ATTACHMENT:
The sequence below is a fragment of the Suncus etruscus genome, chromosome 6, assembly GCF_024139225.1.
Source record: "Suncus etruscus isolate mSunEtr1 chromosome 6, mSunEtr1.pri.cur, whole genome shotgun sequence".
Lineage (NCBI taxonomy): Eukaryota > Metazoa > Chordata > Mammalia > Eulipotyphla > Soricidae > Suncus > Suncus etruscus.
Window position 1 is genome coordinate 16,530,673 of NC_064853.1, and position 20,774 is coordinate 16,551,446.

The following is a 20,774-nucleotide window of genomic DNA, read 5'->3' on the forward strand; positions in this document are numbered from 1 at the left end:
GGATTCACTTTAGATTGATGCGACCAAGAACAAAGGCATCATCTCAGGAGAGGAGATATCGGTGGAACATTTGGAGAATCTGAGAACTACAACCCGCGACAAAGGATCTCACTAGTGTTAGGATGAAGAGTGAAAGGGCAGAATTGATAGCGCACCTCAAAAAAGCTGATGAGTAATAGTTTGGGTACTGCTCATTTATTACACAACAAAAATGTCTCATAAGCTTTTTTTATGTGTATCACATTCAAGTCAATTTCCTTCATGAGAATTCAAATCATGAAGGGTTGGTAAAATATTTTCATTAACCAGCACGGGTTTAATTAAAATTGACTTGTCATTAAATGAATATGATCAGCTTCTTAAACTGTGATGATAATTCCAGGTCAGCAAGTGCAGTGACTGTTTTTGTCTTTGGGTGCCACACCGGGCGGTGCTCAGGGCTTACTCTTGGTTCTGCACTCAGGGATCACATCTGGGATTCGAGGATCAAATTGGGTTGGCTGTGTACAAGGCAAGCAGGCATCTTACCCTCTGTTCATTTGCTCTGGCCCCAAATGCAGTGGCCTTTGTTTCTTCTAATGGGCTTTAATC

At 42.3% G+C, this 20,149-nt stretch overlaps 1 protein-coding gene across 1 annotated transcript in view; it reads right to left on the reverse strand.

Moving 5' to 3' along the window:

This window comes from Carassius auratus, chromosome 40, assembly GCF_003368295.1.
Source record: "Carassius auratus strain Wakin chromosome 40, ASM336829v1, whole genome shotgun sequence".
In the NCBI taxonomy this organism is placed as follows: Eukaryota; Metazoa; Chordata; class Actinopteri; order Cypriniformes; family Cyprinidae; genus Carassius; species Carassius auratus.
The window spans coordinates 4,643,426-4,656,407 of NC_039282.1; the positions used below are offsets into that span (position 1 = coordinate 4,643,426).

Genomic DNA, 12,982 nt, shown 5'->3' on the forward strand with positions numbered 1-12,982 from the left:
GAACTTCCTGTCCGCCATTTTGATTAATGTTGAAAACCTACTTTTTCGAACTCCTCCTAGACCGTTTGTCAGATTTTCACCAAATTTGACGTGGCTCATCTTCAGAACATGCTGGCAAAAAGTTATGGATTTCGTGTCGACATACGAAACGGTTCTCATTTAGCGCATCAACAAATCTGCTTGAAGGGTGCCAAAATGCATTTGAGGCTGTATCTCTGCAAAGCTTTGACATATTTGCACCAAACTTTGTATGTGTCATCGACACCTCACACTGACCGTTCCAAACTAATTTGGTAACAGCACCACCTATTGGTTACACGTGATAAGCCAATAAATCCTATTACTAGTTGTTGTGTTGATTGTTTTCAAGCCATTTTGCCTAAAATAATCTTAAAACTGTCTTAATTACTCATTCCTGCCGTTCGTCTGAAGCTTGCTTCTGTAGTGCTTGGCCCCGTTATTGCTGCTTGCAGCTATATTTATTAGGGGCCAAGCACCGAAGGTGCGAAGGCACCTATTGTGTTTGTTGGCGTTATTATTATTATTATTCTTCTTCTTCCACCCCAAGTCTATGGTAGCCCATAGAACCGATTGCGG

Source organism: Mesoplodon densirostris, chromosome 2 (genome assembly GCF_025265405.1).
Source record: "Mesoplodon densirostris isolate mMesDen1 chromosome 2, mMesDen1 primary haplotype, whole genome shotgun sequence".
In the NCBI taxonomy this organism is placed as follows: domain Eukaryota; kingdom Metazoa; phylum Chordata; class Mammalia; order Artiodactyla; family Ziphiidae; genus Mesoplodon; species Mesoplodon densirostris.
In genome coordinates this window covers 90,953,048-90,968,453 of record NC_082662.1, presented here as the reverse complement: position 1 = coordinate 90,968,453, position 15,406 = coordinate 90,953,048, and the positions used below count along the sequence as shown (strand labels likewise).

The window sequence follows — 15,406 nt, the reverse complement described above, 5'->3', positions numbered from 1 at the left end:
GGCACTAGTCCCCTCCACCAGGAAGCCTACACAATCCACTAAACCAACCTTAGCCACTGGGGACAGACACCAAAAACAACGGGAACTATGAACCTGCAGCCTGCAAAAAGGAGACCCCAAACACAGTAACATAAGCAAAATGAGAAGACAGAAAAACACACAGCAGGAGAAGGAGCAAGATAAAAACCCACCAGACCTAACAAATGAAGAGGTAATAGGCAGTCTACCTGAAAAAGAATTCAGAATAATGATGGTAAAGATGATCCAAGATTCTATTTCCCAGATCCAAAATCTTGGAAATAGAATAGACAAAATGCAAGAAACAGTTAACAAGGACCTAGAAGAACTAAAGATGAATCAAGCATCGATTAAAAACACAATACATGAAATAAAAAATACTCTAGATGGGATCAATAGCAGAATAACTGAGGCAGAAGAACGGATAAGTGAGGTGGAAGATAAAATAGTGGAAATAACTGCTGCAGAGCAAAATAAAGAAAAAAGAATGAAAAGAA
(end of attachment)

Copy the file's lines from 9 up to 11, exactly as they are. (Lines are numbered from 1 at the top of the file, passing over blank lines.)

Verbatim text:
This window comes from Carassius auratus, chromosome 40, assembly GCF_003368295.1.
Source record: "Carassius auratus strain Wakin chromosome 40, ASM336829v1, whole genome shotgun sequence".
In the NCBI taxonomy this organism is placed as follows: Eukaryota; Metazoa; Chordata; class Actinopteri; order Cypriniformes; family Cyprinidae; genus Carassius; species Carassius auratus.